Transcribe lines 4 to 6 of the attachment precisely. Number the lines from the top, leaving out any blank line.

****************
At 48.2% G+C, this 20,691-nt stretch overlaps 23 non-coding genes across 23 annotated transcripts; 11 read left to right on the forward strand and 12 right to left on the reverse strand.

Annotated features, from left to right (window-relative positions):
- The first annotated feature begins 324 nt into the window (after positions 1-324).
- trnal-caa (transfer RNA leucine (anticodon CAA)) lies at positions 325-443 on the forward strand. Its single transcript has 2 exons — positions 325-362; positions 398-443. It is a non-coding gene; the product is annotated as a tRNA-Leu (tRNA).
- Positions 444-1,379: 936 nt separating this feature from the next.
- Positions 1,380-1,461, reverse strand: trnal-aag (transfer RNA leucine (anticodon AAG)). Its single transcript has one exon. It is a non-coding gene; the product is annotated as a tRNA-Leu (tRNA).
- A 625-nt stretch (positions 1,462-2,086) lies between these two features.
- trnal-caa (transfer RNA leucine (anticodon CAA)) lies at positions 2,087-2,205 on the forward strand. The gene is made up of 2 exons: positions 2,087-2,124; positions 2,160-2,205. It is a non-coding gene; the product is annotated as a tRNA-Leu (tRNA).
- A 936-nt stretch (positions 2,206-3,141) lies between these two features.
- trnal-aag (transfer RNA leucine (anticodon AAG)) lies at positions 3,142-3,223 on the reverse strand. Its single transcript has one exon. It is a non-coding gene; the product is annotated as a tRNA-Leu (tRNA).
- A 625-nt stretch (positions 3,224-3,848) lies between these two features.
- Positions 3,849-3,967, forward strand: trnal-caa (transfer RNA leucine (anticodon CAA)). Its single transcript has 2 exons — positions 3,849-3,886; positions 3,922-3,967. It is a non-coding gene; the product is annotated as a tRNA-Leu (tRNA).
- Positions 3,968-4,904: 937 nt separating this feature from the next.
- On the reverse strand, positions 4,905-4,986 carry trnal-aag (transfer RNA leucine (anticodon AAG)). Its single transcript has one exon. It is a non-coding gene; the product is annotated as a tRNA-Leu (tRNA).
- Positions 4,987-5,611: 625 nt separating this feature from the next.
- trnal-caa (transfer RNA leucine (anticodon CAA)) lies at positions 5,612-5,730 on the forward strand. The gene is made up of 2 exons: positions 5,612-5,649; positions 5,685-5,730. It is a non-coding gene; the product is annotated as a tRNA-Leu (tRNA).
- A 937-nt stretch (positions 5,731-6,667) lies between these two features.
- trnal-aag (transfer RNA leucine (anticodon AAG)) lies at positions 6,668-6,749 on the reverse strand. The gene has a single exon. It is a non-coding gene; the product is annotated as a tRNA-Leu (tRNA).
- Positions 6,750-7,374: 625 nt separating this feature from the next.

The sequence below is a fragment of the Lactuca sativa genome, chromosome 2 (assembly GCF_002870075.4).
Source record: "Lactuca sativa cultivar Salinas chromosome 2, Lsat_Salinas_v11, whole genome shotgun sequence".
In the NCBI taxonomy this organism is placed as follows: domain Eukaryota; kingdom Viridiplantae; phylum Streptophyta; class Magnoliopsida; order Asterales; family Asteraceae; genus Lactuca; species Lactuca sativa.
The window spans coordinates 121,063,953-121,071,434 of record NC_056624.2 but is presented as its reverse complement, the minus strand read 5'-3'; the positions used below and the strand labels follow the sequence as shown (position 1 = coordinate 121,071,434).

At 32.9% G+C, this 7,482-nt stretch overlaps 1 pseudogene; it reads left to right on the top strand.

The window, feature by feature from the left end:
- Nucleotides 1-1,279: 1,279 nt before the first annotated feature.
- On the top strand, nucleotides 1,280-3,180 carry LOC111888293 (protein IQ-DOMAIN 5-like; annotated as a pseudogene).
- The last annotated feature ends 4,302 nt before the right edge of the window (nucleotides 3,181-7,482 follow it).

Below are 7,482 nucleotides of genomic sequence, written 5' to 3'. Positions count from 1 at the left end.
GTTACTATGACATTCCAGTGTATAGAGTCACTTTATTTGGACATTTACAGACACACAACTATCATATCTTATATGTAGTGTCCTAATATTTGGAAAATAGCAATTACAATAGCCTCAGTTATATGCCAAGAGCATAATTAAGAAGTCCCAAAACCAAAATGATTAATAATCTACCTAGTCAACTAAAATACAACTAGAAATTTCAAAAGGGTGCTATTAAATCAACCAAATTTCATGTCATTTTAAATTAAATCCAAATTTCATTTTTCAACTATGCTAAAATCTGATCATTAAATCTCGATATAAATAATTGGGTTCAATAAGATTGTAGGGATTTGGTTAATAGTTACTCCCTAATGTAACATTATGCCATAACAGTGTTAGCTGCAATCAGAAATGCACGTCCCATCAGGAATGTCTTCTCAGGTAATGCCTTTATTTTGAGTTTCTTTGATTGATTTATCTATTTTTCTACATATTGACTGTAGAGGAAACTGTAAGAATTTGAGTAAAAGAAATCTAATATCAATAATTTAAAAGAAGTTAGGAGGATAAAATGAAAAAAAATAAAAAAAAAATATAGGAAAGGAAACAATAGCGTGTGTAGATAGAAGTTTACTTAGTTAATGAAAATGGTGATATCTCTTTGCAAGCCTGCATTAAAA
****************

- trnal-caa (transfer RNA leucine (anticodon CAA)) lies at positions 325-443 on the forward strand. Its single transcript has 2 exons — positions 325-362; positions 398-443. It is a non-coding gene; the product is annotated as a tRNA-Leu (tRNA).
- Positions 444-1,379: 936 nt separating this feature from the next.
- Positions 1,380-1,461, reverse strand: trnal-aag (transfer RNA leucine (anticodon AAG)). Its single transcript has one exon. It is a non-coding gene; the product is annotated as a tRNA-Leu (tRNA).